Been cooped up for awhile so I decided that this was going to be my “breakout” day. I have been thinking for some time that Ruthven needs a longer nature trail – one that will sample the many habitats that Ruthven protects and give the enthusiastic hiker a little more of a work out. And I have just the route in mind: I call it the “Long Loop Trail”. So I decided to hike this trail and get a sense of how long it would take the average person to do (assuming they didn’t stop too often to watch birds or flowers or animals or frogs or…..all of which can add minutes if not hours on to any hike).
Here’s the route:
Park in the small parking lot at the front entrance. From there, walk south, toward Cayuga, along Hwy./Regional Road 54 for about 200 m. Here you pick up the white-blazed Grand Valley Trail going into the forest on your left. You will follow these white blazes for about 2 km until you reach Town Line.
The trail enters a small woodlot that connects the forests around Ruthven with the larger Haldimand Slough Forest to the east and then skirts the edge of a large agricultural field as it moves away from the highway (and its car noise). After about 4-500 m the trail leaves the edge of the field and plunges into the slough forest – for me, this is the most beautiful part of the walk. This is not an old forest – many of the trees look to be 50-70 years old – but it IS a forest. After about a kilometre the trail runs through an area that used to be dotted with young White Pine trees – that was 30 or so years ago when I first started to explore this area. Now the trees have grown to considerable size. It looks like it would be perfect habitat for Long-eared Owls but I’ve yet to find one amongst them.
The trail emerges at Town Line where it crosses a disused railway line. Turn to your right on this railway line. It will lead you straight to the Grand River. Within the first 400 m this line is bordered by three large ponds. I have done very little investigation of them but they’re surrounded by forest and scrub and should be excellent for birding in the Spring. I’ve often thought they would make good habitat for Prothonotary Warblers – once the trees grow in a little more. The railway line goes through fairly dense shrub pretty well to the River. From it, you look out over agricultural fields. I’m a pretty one-dimensional naturalist (birds are it) but I once came along here with a good botanist (Mary Gartshore) who pointed out several varieties of remnant prairie grasses. The distance to the River is about 1 1/2 kilometres.
Before following the trail back toward Ruthven it is fun to go out on the large bridge spanning the River. From it you get an excellent view of the River in both directions. Today it was ice free (except for the narrower channel on the east side of Slink Island which was running but clogged with ice) and ducks were taking advantage of it. There had to have been well over 70 Common Mergansers and 30 Common Goldeneyes fishing in it. If you look downstream to the left shore you will see that the low floodplain is growing in with shrubs. Several years ago Ruthven decided to take this 11-acre plot out of farm production and let it revert to “riparian” or river bottom forest – a real rare habitat in southern Ontario but preferred by Cerulean Warblers.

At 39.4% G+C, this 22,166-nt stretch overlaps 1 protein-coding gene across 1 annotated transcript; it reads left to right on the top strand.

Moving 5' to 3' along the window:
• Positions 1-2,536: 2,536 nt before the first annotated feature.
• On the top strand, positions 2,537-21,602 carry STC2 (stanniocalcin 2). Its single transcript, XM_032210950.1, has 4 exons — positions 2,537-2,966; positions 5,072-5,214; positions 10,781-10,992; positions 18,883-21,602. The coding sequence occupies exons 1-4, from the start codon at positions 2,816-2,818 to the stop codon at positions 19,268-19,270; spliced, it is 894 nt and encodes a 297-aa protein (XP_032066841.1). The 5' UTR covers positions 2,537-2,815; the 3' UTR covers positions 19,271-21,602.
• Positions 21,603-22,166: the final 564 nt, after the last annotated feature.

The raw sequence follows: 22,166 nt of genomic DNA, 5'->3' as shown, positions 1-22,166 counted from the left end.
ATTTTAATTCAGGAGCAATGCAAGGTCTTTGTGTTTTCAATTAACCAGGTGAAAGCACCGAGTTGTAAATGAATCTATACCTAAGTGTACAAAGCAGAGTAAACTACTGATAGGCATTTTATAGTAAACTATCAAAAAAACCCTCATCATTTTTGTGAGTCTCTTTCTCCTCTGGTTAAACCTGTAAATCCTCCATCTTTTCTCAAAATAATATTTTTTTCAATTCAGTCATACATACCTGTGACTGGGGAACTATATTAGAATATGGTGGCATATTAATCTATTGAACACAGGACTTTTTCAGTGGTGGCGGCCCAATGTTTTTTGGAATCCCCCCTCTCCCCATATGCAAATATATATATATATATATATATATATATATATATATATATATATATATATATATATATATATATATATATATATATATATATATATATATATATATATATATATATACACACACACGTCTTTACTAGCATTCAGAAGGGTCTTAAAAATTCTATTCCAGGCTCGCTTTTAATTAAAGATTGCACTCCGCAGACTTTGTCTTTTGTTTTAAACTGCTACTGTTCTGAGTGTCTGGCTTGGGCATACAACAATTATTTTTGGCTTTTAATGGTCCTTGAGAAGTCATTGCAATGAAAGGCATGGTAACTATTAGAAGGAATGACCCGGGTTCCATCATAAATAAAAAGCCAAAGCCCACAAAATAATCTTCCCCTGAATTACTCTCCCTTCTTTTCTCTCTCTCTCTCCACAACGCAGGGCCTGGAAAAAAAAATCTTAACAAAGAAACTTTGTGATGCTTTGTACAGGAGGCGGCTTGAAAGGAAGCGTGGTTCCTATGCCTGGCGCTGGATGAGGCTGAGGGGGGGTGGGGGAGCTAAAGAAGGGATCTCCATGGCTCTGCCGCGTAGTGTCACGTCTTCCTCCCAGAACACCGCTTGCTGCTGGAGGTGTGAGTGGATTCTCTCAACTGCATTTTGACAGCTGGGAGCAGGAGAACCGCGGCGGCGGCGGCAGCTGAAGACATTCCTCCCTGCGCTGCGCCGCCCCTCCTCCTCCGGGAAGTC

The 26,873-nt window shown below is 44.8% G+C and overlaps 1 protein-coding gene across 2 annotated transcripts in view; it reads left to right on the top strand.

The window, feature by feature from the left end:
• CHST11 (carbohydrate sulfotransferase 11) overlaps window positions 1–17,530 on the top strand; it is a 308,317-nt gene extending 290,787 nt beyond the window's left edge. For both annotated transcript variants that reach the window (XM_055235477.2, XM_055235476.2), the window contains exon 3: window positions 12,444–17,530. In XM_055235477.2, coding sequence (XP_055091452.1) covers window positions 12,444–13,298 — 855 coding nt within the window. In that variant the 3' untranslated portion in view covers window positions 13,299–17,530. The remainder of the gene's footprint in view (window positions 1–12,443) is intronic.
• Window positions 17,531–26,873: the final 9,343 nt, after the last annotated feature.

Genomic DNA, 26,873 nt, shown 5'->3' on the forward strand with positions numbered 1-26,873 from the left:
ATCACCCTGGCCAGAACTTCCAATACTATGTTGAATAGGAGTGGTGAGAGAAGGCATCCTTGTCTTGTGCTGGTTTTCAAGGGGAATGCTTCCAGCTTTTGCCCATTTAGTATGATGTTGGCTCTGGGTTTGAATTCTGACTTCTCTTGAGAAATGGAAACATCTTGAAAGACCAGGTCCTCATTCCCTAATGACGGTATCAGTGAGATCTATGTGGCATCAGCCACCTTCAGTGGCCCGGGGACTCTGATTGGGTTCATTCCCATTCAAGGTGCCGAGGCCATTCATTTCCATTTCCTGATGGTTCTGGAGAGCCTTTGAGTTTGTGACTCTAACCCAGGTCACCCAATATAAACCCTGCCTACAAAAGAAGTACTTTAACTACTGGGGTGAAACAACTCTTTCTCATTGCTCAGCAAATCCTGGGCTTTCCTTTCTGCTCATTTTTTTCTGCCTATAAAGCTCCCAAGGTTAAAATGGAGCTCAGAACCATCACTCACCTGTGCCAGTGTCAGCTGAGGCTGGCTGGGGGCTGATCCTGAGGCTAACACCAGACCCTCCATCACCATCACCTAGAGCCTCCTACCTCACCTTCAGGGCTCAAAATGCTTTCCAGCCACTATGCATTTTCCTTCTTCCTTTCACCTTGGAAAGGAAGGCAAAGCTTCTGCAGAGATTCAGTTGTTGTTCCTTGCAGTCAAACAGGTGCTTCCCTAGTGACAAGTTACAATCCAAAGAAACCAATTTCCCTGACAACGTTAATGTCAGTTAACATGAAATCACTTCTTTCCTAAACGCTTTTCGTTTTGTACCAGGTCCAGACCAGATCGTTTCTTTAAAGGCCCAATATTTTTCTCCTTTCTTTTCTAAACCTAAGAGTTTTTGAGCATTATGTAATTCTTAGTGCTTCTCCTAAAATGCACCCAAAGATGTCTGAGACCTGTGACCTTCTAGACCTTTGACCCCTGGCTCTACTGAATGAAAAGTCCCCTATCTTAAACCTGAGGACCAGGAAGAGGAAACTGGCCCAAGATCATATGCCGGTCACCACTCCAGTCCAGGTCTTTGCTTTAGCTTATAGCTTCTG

The trail actually heads off to your right (or north) about 30 m before you reach the bridge. Almost immediately you make a left down an old ATV trail that takes you down to the river bank. The trail now runs along the river north (upstream) toward the Mansion. Along the way you will encounter the only potentially difficult spot: a large stream runs into the Grand River and must be crossed. When the River is down and the weather has been dry, it is no problem. When the River is high and it has been wet, it may be impossible or very dangerous to cross this stream. Today, it was in-between so with firm resolve, a steady step and a long stick to balance with, I crossed the stream on a fallen tree – which you will have to do on most occasions if you don’t want to get your feet wet.
After about half a kilometre this ATV trail runs into the “Fox Den Trail”. If you take the right fork you reach the “Carolinian Trail” – a lovely walk through forest. I chose the left fork and continued my walk beside the River. After a while the Fox Den Trail runs into the River Trail (just below the Thompson Family Cemetery). I continued on the River Trail eventually reaching the front of the Mansion. (And a good thing too as, otherwise, I would have missed the two adult Bald Eagles perched in a tree across the River.)
All in all this walk took me just over 2 hours to complete – a distance of probably about 6-7 kilometres.
It will be a beautiful walk at almost any time of year – but I would avoid the wooded areas during the mosquito season! For optimum birding I would recommend the last week of April, first 3 weeks of May (USUALLY the mosquitoes aren’t a problem until the end of May) for Spring birds and the last half of August through to November for the Fall migration.
Upon reaching the banding lab, I noticed that the feeders were being heavily used, so I decided to finish off the year with a little banding. In 1 1/2 hours I banded 40 birds:
1 White-breasted Nuthatch
1 American Tree Sparrow
2 Dark-eyed Juncos
2 House Finches
19 Common Redpolls (a first for me!)
15 American Goldfinches
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Banding common redpolls is pretty neat!